Like

  3. […] almost exactly two years ago and blogged about it here on the Journeys of Dr. G blog (see posts Pre-Workshop and State Capitol, Day 1, Day 2, Day 3, Wrap-Up). Since I started blogging on geoscience education, educational […]

    Like

Leave a Reply

Fill in your details below or click an icon to log in:

WordPress.com Logo

You are commenting using your WordPress.com account. Log Out /  Change )

Google+ photo

You are commenting using your Google+ account. Log Out /  Change )

Twitter picture

You are commenting using your Twitter account. Log Out /  Change )

Facebook photo

You are commenting using your Facebook account. Log Out /  Change )

Connecting to %s

Enter your email address to follow this blog and receive notifications of new posts by email.

Categories

Follow me on Instagram

Wrapping up my @scienceathon week by wrapping up in my favorite blanket and drinking hot chocolate out of my favorite mug from @earthandstate. It's been a great week of communicating some of who I am, what I do, and the great community I am a part of. I hope I have been able to help others learn more about me - an #actuallivingscientist, a part of #womeninstem, always looking for ways to connect Earth science to the non-science community, whether it be through #sciart or #EarthScienceWeek or documentary screenings on campus like #thehumanelementmovie. ************************************ #dayofscience #weekofscience #earthsciencewomensnetwork #ESWN #octopus #hotchocolate ************************************** If you enjoyed following my week, please consider donating to my crowdrise page for the @scienceathon, where donations benefit the amazing organization ESWN (Earth Science Women's Network). https://www.crowdrise.com/o/en/campaign/science-a-thon-2018/lauraguertin
Yes, the @scienceathon is officially over - but I'm not finished yet! Today is a big day for me, as this is the second year the @psubrandywine Sustainovation Club (@sustainpsubw) students are leading an educational outreach activity at the @tylerarboretum Pumpkin Days Fall Festival. This year, the students decided to focus on teaching kids about conserving energy at home, showcase various renewable energy sources (such as wind power), emphasized the benefits of planting native plants and going outside, then helping kids create their own pinwheels. The last table at our station asked visitors to state how they will go home and make better efforts to conserve energy. This year's Sustainability Research Station was a great combination of education and hands-on fun! I'm so proud of the 19 students that came out today to make a difference in the community. #sustainovation #weare #wearepennstate #nittanylion #mascot #education #outreach #dayofscience #weekofscience #actuallivingscientist #womeninstem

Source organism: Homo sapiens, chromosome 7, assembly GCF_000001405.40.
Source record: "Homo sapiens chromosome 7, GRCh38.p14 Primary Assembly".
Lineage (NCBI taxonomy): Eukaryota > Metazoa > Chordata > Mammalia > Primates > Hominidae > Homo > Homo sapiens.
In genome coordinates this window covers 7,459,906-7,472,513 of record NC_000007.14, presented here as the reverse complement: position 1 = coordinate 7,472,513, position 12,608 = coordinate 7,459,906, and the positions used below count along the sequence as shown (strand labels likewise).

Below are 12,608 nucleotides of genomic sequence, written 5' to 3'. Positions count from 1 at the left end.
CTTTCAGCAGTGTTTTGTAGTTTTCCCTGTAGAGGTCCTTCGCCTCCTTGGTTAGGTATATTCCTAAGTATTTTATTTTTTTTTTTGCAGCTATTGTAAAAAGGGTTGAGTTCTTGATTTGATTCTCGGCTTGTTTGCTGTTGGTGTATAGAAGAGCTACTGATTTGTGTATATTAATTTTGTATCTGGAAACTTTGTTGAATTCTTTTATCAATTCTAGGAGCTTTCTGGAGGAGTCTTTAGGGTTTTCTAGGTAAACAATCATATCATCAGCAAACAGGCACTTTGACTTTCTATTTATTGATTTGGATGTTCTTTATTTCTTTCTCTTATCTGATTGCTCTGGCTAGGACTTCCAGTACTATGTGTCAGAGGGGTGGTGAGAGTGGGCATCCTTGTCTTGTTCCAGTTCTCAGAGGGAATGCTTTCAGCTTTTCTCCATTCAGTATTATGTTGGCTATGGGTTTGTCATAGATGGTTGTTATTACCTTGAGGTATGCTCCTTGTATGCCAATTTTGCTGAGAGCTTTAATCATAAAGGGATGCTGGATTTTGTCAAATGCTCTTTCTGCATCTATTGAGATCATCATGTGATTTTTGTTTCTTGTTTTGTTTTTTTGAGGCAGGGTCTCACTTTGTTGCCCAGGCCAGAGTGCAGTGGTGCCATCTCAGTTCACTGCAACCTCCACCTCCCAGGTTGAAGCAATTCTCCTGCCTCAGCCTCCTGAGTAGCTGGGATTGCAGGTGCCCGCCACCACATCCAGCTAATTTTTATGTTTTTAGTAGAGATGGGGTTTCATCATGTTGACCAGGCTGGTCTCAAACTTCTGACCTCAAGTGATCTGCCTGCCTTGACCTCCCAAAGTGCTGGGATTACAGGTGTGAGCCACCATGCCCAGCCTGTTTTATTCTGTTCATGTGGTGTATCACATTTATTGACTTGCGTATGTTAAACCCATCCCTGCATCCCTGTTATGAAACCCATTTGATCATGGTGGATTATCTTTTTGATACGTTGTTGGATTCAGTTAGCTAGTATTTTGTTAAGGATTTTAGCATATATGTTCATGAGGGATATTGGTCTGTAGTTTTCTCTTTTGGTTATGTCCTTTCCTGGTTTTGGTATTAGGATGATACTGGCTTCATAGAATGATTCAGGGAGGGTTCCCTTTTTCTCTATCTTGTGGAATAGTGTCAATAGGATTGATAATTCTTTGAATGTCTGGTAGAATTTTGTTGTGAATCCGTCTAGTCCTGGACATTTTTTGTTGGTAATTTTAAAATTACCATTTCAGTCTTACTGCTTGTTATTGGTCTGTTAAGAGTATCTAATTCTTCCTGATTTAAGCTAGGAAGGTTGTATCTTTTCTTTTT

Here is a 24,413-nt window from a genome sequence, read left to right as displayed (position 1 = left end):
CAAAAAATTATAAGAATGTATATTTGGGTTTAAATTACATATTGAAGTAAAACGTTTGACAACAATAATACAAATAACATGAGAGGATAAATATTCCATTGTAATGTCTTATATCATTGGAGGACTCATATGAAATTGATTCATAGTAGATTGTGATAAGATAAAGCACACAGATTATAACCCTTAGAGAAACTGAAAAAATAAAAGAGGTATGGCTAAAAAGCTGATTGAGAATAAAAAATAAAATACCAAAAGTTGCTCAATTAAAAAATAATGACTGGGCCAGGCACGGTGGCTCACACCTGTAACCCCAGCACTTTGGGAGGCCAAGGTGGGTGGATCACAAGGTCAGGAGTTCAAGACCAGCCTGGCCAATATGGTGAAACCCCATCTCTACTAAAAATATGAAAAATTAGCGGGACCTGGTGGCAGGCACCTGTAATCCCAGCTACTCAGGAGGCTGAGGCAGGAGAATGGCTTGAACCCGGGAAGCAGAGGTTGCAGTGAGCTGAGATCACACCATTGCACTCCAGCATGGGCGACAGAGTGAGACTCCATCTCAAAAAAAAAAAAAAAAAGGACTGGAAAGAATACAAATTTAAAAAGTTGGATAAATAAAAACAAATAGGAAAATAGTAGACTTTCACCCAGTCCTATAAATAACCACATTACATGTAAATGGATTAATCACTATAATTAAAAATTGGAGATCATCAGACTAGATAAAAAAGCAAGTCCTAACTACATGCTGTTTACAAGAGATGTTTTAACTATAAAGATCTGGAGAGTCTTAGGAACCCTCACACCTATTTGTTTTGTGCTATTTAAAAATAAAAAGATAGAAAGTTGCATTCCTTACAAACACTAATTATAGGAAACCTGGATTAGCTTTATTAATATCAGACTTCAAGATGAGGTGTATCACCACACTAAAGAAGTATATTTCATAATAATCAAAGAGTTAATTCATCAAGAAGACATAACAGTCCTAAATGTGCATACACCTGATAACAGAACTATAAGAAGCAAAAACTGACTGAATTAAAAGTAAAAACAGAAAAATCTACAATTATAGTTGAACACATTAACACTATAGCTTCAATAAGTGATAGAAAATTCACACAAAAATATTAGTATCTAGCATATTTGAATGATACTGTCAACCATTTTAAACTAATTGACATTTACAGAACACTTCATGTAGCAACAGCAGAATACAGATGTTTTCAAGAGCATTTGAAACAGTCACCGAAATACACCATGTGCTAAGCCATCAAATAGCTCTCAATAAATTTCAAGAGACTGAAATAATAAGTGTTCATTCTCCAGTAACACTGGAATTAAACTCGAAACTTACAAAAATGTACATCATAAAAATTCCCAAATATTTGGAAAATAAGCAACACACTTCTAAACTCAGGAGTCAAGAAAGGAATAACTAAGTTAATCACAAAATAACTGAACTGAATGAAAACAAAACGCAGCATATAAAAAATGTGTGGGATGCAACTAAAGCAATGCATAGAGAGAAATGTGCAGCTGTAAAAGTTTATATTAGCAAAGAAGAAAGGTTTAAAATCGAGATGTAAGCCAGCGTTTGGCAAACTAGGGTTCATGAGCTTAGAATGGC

Big event today! We unveiled winners of our 1st-ever @PSUBrandywine #EarthScienceWeek photo contest! See how the #EarthAsInspiration theme was used with @adobe products. Thanks Matt Bodek & @psulibs #VairoLibrary 4organizing w/me! @scienceathon #dayofscience #weekofscience @vairolibrarypsu #photocontest
Piling up the boxes and bins this morning outside of my office this morning for an early pick from the campus maintenance department. I'm so lucky to have such supportive services across the campus that come together as a team for our outreach events. Maintenance will be bring all of this stuff (minus the fire extinguisher!) and some folding tables over to one of our community partners, @tylerarboretum, so we can participate in their Pumpkin Days Fall Festival on Saturday! (and yes, I'm sporting last year's @scienceathon t-shirt!) #dayofscience #weekofscience #actuallivingscientist #womeninstem #logisticslogisticslogistics #whatfacultydo
Lunch at 3PM, because my marathon day of teaching/meetings doesn’t take a break during the @scienceathon! #dayofscience #weekofscience #whitepizza @pennstatebwcampusliving
%d bloggers like this: